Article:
Birth Control and Blood Clots: Can the Pill Cause Blood Clots?

Using the birth control pill as a contraceptive offers many advantages, but it’s important to understand how it could affect your health. Particularly with regards to blood clots, there are increased risks with certain pills. However, a number of other genetic and lifestyle factors also raise the risk of blood clots.

So, how does the birth control pill affect your chances of developing blood clots? How can you prevent these in general and what can you do every day to reduce your risk?

In this article, we look at:

  • Understanding blood clots and the connection with birth control;
  • What factors put you at risk of blood clots;
  • How to reduce the risk;
  • Warning signs you should look out for.

Can Birth Control Cause Blood Clots?

It’s a fact: using the contraceptive pill increases your risk of getting a blood clot. The national health governing body of the UK, the NHS, conducted a study that showed this. Using birth control pills of any kind almost tripled the risks.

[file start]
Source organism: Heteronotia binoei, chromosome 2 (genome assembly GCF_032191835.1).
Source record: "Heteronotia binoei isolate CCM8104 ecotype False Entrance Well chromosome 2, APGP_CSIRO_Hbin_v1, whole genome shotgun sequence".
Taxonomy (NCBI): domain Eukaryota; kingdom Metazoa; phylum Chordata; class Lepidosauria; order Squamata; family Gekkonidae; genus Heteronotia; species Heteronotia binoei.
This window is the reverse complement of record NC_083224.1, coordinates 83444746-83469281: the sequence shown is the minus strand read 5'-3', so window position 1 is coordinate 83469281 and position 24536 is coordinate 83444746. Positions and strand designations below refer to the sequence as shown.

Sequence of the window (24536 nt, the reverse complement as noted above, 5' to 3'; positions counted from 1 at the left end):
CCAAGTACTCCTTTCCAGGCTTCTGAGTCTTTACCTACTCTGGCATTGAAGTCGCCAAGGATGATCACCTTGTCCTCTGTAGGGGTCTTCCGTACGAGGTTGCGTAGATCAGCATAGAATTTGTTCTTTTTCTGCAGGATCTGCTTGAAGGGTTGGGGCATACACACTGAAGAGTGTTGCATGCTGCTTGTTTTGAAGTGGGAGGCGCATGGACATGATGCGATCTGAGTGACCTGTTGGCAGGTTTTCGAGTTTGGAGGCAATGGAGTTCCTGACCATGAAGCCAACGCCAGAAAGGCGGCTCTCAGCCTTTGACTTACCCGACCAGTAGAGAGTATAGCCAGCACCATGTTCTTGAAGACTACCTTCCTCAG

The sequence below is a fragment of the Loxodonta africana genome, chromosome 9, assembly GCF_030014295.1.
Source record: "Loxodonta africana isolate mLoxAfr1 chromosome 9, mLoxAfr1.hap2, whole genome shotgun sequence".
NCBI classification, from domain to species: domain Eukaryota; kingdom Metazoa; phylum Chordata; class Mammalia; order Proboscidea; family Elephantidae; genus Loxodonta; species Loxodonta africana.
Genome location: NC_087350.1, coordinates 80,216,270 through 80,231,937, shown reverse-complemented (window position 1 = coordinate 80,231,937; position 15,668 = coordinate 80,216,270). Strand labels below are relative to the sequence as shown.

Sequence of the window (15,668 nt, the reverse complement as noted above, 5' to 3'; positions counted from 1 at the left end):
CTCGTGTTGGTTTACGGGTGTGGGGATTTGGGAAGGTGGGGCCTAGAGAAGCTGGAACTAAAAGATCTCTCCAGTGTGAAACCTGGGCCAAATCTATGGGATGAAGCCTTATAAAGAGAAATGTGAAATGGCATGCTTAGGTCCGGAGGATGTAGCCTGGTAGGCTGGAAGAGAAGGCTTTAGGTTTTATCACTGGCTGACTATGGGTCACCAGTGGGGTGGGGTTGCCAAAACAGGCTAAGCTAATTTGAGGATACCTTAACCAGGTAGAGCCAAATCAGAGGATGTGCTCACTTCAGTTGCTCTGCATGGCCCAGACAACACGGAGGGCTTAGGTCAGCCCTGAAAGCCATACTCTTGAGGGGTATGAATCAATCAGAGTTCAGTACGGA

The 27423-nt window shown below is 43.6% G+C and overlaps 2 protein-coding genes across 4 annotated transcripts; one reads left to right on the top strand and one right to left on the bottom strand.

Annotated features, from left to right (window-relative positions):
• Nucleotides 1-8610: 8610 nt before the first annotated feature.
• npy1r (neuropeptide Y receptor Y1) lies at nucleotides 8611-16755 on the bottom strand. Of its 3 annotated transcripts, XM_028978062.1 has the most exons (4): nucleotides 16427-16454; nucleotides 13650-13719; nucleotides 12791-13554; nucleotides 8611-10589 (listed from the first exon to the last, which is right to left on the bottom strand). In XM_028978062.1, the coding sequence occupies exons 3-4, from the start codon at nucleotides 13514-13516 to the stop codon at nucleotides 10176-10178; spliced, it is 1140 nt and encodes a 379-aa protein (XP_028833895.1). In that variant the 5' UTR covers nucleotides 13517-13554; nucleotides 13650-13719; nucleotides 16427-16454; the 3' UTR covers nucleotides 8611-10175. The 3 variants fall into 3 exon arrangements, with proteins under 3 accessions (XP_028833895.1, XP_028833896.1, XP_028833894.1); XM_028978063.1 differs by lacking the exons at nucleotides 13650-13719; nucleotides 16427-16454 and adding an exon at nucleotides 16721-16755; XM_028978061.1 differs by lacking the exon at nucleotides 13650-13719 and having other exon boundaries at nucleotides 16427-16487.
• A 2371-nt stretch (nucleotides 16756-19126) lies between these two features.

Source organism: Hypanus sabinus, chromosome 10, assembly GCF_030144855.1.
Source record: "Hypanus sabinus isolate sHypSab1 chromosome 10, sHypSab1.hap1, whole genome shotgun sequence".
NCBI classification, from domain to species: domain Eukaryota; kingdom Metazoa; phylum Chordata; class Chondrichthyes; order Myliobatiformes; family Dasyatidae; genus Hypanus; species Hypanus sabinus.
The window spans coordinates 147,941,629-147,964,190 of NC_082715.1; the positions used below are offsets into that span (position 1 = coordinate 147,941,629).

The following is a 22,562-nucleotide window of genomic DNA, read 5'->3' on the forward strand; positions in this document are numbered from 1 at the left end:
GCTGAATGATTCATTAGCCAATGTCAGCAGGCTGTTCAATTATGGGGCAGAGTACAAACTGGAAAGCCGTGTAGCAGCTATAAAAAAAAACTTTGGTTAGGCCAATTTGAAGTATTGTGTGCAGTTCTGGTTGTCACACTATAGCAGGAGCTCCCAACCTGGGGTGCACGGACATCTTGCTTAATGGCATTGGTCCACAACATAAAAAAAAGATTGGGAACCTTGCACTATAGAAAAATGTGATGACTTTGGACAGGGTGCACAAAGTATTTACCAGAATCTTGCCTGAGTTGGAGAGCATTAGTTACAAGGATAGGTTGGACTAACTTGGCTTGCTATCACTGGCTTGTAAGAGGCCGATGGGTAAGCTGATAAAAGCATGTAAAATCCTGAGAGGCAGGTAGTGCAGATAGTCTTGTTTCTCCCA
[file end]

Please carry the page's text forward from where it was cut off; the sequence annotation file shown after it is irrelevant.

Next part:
However, information from Dr Hornacek and the Cleveland Clinic also points to the fact that, even without being on birth control, between one and five in every 10,000 young women will have a blood clot in any given year. Fortunately, these numbers suggest that the risk is quite low even if you were to triple that number (as per the NHS study).

In other words, yes, there is a risk of blood clots forming. However, this is relatively low and you can get blood clots even if you’re not on the pill. 

Understanding Blood Clots

So, what are blood clots and what is the danger if you have one? A blood clot forms in the arteries or veins and is a semi-solid or gel-like mass. It is made up of blood cells mixed in with other substances.